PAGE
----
Also Wednesday, J.J. Barea scored 19 points, Renaldo Balkman added 17 and Puerto Rico got an 80-69 victory over Uruguay to finish fifth and clinch a spot in the 2016 FIBA Olympic qualifying tournament, to be played July 4-10.

“The first half was the best defensive effort that I have seen in a long time. I’m really proud with this group,” Puerto Rico coach Rick Pitino said. “We came in here limping, but we will play next summer with a healthy team and we will try to make it to Rio.”

Sacramento Kings turning former arena into coronavirus surge hospital

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If you’re old enough, you might remember Arco Arena as the home of the Sacramento Kings when they were a playoff team. Chris Webber, Mike Bibby, Peja Stojaković, and company pushed the Shaq/Kobe Lakers to seven games in 2002 and won huge playoff games in the arena. Arco was where Jason Williams was dropping dimes without looking, and arena which later became known as the Sleep Train Arena, Power Balance Pavilion, and eventually the current Natomas Arena.

Now, it’s about to be a coronavirus surge hospital.

The Kings are making the arena available and it will house about 360 beds, the team announced on Friday. The team also is donating $250,000 to support area community organizations providing services to families in need in the area, plus donating 100,000 medical masks to state and local health agencies.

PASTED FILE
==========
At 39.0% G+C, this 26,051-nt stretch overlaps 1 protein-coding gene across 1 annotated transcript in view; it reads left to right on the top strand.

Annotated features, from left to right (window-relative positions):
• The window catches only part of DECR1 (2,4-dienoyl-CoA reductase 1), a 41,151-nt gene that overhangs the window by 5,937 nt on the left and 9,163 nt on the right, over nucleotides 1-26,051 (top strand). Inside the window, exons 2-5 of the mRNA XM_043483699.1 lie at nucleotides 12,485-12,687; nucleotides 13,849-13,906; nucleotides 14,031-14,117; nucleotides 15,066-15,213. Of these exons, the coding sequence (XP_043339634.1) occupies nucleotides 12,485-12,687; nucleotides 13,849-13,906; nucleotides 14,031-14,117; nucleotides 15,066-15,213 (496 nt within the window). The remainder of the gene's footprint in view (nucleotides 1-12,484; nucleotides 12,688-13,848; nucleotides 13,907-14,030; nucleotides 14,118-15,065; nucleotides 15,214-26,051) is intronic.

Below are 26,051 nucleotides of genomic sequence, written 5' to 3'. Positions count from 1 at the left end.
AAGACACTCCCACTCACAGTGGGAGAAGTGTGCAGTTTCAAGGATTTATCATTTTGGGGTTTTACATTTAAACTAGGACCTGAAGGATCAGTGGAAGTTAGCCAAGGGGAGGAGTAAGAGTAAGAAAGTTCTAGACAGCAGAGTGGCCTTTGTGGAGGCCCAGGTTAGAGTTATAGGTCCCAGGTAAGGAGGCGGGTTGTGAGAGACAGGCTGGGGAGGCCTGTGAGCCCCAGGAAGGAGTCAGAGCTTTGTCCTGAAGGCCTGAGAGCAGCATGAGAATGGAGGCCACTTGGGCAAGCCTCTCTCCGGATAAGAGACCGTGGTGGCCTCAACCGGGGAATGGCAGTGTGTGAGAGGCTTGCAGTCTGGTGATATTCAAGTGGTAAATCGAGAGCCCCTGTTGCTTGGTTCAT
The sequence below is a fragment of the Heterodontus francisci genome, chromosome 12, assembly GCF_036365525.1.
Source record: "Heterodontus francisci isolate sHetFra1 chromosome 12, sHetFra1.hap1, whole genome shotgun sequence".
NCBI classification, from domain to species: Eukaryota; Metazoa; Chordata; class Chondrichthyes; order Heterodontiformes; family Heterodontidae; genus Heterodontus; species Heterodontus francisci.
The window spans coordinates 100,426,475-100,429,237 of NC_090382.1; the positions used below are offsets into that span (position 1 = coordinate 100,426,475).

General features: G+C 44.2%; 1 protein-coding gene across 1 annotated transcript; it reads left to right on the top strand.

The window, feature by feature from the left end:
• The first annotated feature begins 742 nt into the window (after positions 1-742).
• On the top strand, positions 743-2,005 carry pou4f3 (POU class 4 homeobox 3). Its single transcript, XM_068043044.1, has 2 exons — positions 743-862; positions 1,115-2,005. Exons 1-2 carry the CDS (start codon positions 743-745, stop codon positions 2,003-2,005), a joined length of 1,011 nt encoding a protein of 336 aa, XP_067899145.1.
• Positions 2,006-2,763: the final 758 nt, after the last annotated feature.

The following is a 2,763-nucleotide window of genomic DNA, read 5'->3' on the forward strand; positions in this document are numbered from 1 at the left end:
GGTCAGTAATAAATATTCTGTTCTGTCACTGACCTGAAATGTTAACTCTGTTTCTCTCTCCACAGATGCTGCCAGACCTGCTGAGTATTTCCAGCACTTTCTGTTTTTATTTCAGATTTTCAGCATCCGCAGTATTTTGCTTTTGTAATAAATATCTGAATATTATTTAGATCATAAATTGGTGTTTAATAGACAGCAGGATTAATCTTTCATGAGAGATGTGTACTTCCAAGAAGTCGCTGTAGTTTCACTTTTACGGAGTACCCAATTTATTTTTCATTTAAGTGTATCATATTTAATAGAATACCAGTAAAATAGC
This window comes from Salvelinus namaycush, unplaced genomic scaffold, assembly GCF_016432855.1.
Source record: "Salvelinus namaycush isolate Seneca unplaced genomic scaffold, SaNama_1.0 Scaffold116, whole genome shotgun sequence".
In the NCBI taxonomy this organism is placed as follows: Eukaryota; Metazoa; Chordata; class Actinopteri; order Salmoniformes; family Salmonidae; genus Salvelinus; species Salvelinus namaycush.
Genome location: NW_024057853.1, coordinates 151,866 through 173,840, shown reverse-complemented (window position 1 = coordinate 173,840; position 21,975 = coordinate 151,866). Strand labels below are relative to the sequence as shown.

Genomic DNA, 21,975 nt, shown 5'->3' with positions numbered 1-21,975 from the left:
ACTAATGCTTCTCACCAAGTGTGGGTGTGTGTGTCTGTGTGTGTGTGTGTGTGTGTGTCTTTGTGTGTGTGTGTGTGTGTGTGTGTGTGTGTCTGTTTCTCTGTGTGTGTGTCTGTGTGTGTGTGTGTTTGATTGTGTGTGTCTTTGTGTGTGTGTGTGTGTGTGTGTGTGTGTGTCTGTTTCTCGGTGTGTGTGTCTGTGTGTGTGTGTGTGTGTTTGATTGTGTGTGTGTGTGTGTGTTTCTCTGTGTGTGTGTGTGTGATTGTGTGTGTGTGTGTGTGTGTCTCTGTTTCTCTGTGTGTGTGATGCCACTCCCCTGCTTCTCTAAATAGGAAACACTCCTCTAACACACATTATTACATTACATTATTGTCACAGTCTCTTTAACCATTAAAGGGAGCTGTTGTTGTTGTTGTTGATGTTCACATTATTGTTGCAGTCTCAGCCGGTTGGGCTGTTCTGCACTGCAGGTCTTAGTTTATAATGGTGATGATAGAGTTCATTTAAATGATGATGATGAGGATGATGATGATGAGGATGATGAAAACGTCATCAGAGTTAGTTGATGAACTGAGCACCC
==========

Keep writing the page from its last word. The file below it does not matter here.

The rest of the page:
“On behalf of the entire Kings family, our hearts are with all who have been affected by this pandemic,” said Sacramento Kings owner Vivek Ranadivé in a statement. “California always leads the nation and the world, and we applaud Governor [Gavin] Newsom’s strong and decisive leadership to keep Californians healthy and safe during this crisis…

“Our community has always come first, and that is more important now than ever,” Ranadivé continued. “The Kings are proud to help by providing additional space to accommodate a predicted surge in patients. We are also donating masks to help keep people healthy, and critical resources to area organizations that are addressing food insecurity and other issues as a result of the coronavirus. I have always been in awe of the resilience and ingenuity of the American people and firmly believe that together, we will defeat this invisible enemy.”